One of these is invertase. This starts the reaction of turning sucrose into fructose and glucose, or 'inverting' the nectar. This will make the resulting honey easier to digest when they come to eat the honey - we know, for instance, that glucose is an easy, instant energy food. Same thing with the bees.

Nectar is brought back to the hive

The foraging bee returns to the colony. On arrival she will pass over her sacful of nectar to the processing bees. They pass the honey from mouth to mouth. Depending on how busy they are, one foraging bee might pass to many or a few waiting bees.

If she has found an amazing source of nectar she will do a bee dance to let the others know where to go to collect nectar too, so the whole hive can benefit. No individualism going on here, or bonus schemes for good workers, they all share.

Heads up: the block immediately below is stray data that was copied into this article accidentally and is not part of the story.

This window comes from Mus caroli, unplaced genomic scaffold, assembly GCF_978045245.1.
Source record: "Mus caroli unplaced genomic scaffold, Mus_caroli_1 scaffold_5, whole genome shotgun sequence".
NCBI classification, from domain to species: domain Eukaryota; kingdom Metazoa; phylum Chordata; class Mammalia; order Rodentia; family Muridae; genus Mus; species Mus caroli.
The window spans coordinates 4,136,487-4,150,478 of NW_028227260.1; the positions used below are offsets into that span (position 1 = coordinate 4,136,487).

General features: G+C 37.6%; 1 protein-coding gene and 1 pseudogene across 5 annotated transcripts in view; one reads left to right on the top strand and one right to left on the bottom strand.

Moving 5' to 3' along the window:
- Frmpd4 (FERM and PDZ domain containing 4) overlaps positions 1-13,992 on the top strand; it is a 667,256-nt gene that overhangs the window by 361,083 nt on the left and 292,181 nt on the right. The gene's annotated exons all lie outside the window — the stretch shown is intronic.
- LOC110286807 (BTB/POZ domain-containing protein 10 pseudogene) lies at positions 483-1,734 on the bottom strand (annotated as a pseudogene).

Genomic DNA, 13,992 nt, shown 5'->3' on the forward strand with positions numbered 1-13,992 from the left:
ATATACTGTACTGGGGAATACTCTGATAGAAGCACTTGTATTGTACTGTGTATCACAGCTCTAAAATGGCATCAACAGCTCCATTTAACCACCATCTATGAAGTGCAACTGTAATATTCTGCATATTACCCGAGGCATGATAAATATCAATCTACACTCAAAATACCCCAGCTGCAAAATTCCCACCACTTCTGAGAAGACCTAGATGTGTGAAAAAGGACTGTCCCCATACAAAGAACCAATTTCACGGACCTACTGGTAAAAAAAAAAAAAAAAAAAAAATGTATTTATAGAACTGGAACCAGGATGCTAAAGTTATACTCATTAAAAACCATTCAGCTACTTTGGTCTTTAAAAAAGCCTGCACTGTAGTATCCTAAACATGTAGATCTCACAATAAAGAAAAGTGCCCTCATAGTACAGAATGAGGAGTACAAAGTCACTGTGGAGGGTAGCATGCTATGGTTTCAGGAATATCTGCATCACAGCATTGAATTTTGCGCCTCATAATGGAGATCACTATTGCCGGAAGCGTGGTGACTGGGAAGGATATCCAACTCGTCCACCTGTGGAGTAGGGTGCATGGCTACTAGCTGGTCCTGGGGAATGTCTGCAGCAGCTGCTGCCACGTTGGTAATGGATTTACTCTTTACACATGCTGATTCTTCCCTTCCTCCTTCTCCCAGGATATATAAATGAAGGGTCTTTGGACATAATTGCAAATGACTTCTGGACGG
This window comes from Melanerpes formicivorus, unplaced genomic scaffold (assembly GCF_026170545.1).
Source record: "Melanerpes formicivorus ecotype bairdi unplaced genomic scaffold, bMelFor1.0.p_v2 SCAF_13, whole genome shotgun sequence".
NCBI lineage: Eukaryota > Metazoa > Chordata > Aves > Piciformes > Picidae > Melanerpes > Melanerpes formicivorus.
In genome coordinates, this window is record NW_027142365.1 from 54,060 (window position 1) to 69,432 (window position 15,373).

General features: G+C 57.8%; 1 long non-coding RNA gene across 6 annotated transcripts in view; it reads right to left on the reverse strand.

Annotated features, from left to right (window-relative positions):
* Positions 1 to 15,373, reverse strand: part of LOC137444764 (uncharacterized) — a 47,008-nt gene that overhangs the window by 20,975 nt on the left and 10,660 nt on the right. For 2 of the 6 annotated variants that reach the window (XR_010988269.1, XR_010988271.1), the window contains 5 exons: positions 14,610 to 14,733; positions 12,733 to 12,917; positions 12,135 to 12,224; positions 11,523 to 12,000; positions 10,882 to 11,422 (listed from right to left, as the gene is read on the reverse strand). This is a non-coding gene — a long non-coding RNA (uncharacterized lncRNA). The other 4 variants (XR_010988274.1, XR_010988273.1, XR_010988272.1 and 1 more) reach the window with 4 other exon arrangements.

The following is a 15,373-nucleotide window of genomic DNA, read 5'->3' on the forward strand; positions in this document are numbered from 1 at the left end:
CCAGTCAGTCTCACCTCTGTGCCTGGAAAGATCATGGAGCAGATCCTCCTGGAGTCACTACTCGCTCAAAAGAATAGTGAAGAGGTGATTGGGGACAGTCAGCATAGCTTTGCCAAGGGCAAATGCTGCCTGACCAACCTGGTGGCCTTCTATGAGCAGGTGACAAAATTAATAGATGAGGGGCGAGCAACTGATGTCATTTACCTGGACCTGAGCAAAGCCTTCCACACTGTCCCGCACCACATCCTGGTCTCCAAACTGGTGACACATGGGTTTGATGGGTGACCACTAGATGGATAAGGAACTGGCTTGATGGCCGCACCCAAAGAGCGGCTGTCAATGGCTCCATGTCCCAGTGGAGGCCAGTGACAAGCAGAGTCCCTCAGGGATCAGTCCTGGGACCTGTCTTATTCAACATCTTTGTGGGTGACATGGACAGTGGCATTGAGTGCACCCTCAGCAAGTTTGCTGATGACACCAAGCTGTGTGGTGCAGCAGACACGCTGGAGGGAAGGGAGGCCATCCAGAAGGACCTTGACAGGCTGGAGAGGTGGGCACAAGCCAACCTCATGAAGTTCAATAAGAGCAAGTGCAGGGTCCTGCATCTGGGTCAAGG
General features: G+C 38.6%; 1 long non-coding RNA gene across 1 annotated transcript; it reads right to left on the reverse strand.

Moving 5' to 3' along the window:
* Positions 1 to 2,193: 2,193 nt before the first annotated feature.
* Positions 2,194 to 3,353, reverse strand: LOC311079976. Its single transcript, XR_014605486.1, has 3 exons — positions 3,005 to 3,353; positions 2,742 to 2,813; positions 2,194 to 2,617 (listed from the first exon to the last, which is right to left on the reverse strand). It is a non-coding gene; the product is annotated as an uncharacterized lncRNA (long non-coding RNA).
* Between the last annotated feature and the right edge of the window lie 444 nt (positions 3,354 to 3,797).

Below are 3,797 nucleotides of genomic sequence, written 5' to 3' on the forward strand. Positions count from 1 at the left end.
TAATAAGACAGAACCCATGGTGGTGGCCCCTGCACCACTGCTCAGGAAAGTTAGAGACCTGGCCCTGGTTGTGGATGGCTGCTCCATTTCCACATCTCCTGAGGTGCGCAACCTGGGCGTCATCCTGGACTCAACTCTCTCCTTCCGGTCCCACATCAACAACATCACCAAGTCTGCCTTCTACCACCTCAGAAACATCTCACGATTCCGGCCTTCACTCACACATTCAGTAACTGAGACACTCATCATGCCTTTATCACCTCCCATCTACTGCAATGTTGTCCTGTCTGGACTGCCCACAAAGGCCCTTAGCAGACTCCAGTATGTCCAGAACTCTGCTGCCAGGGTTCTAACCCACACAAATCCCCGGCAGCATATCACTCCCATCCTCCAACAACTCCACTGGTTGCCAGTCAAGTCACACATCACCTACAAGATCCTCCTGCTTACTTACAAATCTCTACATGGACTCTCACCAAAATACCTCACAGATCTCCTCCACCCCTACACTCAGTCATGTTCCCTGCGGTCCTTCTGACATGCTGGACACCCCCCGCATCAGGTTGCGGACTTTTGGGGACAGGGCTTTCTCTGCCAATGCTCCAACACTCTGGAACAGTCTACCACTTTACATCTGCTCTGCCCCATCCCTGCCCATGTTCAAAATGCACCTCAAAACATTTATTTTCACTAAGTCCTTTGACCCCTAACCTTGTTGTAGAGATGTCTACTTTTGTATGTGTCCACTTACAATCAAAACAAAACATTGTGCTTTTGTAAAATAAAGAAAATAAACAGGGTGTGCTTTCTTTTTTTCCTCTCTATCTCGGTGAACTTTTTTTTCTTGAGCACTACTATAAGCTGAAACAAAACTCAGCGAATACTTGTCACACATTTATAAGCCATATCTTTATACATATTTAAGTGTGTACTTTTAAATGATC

The processing bees add more enzymes to the nectar, to continue the chemical reactions required to produce honey. Another of these enzymes is glucose oxidase. This turns the glucose into gluconic acid, which lowers the pH, which helps protect the honey from fermenting while it is still high in water.

Honey ripening begins with evaporation

The hive bees take the nectar and start the ripening process.

Cliff van Eaton, in his excellent book "Manuka, the biography of an extraordinary honey" describes it like this (on page 39): - but this applies to all honey, not just manuka

"Each processor pumps a bit of nectar out of her honey sac, and suspends it as a flat drop on the underside of her proboscis. In so doing, a large surface area of the liquid is exposed to the air....This process is repeated rapidly for 15-20 minutes, and as a result the contents of the honey sac loses approximately half of its water. The moisture content is now between 30% and 50%"

The bees then pack the honey into cells. The cells slope upwards at about 9 degrees so the nectar does not run out when it is still liquid. How clever is that?! They have thought of everything.